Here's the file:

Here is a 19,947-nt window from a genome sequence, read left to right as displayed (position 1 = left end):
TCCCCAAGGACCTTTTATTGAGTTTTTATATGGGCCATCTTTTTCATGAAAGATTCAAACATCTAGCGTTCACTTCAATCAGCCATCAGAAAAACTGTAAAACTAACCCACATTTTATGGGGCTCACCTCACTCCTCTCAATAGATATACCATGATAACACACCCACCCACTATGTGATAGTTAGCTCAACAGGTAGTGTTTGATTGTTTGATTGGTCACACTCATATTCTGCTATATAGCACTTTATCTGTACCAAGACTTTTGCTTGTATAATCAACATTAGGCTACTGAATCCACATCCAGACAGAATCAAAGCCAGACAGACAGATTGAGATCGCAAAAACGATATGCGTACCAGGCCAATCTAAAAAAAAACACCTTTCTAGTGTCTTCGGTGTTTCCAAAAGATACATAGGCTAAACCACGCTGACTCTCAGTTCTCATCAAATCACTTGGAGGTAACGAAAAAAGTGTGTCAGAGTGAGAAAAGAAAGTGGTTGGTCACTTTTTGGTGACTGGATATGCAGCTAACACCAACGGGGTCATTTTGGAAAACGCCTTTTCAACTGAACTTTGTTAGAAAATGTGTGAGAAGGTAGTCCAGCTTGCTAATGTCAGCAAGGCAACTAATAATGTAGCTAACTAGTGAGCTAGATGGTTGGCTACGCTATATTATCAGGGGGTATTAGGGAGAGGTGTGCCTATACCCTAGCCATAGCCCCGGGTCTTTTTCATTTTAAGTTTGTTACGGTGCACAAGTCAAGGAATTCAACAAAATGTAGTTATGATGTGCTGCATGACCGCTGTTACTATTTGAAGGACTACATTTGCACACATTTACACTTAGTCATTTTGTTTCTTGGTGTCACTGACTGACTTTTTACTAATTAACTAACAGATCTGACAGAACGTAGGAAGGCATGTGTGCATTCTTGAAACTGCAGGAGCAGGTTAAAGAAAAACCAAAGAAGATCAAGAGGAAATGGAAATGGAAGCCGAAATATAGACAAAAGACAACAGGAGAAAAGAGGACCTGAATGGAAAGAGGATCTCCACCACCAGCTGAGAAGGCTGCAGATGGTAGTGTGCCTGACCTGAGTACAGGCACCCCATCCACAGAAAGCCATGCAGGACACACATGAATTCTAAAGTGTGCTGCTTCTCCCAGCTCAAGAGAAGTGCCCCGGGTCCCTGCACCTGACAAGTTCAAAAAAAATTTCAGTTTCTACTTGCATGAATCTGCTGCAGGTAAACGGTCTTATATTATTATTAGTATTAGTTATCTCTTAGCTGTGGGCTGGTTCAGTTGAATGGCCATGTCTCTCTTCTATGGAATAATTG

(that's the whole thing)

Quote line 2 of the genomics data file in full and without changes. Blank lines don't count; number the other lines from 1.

TCCCCAAGGACCTTTTATTGAGTTTTTATATGGGCCATCTTTTTCATGAAAGATTCAAACATCTAGCGTTCACTTCAATCAGCCATCAGAAAAACTGTAAAACTAACCCACATTTTATGGGGCTCACCTCACTCCTCTCAATAGATATACCATGATAACACACCCACCCACTATGTGATAGTTAGCTCAACAGGTAGTGTTTGATTGTTTGATTGGTCACACTCATATTCTGCTATATAGCACTTTATCTGTACCAAGACTTTTGCTTGTATAATCAACATTAGGCTACTGAATCCACATCCAGACAGAATCAAAGCCAGACAGACAGATTGAGATCGCAAAAACGATATGCGTACCAGGCCAATCTAAAAAAAAACACCTTTCTAGTGTCTTCGGTGTTTCCAAAAGATACATAGGCTAAACCACGCTGACTCTCAGTTCTCATCAAATCACTTGGAGGTAACGAAAAAAGTGTGTCAGAGTGAGAAAAGAAAGTGGTTGGTCACTTTTTGGTGACTGGATATGCAGCTAACACCAACGGGGTCATTTTGGAAAACGCCTTTTCAACTGAACTTTGTTAGAAAATGTGTGAGAAGGTAGTCCAGCTTGCTAATGTCAGCAAGGCAACTAATAATGTAGCTAACTAGTGAGCTAGATGGTTGGCTACGCTATATTATCAGGGGGTATTAGGGAGAGGTGTGCCTATACCCTAGCCATAGCCCCGGGTCTTTTTCATTTTAAGTTTGTTACGGTGCACAAGTCAAGGAATTCAACAAAATGTAGTTATGATGTGCTGCATGACCGCTGTTACTATTTGAAGGACTACATTTGCACACATTTACACTTAGTCATTTTGTTTCTTGGTGTCACTGACTGACTTTTTACTAATTAACTAACAGATCTGACAGAACGTAGGAAGGCATGTGTGCATTCTTGAAACTGCAGGAGCAGGTTAAAGAAAAACCAAAGAAGATCAAGAGGAAATGGAAATGGAAGCCGAAATATAGACAAAAGACAACAGGAGAAAAGAGGACCTGAATGGAAAGAGGATCTCCACCACCAGCTGAGAAGGCTGCAGATGGTAGTGTGCCTGACCTGAGTACAGGCACCCCATCCACAGAAAGCCATGCAGGACACACATGAATTCTAAAGTGTGCTGCTTCTCCCAGCTCAAGAGAAGTGCCCCGGGTCCCTGCACCTGACAAGTTCAAAAAAAATTTCAGTTTCTACTTGCATGAATCTGCTGCAGGTAAACGGTCTTATATTATTATTAGTATTAGTTATCTCTTAGCTGTGGGCTGGTTCAGTTGAATGGCCATGTCTCTCTTCTATGGAATAATTG